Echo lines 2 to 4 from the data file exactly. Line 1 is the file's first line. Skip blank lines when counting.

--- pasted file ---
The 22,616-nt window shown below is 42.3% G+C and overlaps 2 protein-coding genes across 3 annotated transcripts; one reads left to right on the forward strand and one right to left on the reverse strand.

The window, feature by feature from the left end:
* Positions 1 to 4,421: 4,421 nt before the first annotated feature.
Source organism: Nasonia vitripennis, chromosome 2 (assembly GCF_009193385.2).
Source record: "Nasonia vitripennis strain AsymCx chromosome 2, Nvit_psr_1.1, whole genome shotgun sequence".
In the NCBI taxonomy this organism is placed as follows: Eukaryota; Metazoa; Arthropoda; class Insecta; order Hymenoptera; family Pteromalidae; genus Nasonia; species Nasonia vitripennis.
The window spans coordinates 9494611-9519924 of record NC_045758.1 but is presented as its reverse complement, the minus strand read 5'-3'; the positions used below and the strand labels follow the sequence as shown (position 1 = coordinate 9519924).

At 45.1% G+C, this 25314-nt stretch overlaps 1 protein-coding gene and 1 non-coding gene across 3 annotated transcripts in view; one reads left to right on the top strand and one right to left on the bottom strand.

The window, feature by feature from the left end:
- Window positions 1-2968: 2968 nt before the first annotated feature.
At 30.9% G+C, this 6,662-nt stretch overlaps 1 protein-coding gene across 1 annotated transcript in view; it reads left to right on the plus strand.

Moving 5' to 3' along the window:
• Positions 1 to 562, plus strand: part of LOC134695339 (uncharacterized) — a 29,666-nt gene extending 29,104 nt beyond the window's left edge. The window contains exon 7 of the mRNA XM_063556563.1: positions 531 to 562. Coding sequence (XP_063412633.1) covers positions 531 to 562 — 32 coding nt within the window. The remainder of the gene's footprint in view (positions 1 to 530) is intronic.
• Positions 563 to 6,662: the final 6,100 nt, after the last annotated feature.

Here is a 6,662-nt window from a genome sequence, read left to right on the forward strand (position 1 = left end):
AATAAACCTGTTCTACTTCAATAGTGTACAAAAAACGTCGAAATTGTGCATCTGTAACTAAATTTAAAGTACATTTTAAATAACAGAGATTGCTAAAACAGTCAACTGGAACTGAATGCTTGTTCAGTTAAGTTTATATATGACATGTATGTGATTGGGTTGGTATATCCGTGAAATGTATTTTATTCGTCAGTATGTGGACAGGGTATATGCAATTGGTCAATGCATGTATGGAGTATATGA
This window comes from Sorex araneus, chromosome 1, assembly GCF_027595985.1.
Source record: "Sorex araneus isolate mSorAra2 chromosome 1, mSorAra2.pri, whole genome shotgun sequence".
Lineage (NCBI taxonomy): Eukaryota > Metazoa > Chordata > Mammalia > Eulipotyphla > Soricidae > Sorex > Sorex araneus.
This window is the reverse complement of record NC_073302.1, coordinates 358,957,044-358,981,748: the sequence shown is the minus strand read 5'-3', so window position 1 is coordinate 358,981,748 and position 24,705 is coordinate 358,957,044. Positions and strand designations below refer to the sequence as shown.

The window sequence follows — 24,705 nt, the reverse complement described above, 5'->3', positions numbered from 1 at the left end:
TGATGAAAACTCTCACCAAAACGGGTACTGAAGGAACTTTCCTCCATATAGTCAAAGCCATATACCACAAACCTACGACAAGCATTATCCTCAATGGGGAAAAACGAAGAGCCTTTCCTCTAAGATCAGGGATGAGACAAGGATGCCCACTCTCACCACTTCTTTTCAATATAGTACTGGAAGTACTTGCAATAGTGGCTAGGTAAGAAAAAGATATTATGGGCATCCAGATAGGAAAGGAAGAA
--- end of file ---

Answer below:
The window, feature by feature from the left end:
* Positions 1 to 4,421: 4,421 nt before the first annotated feature.
Source organism: Nasonia vitripennis, chromosome 2 (assembly GCF_009193385.2).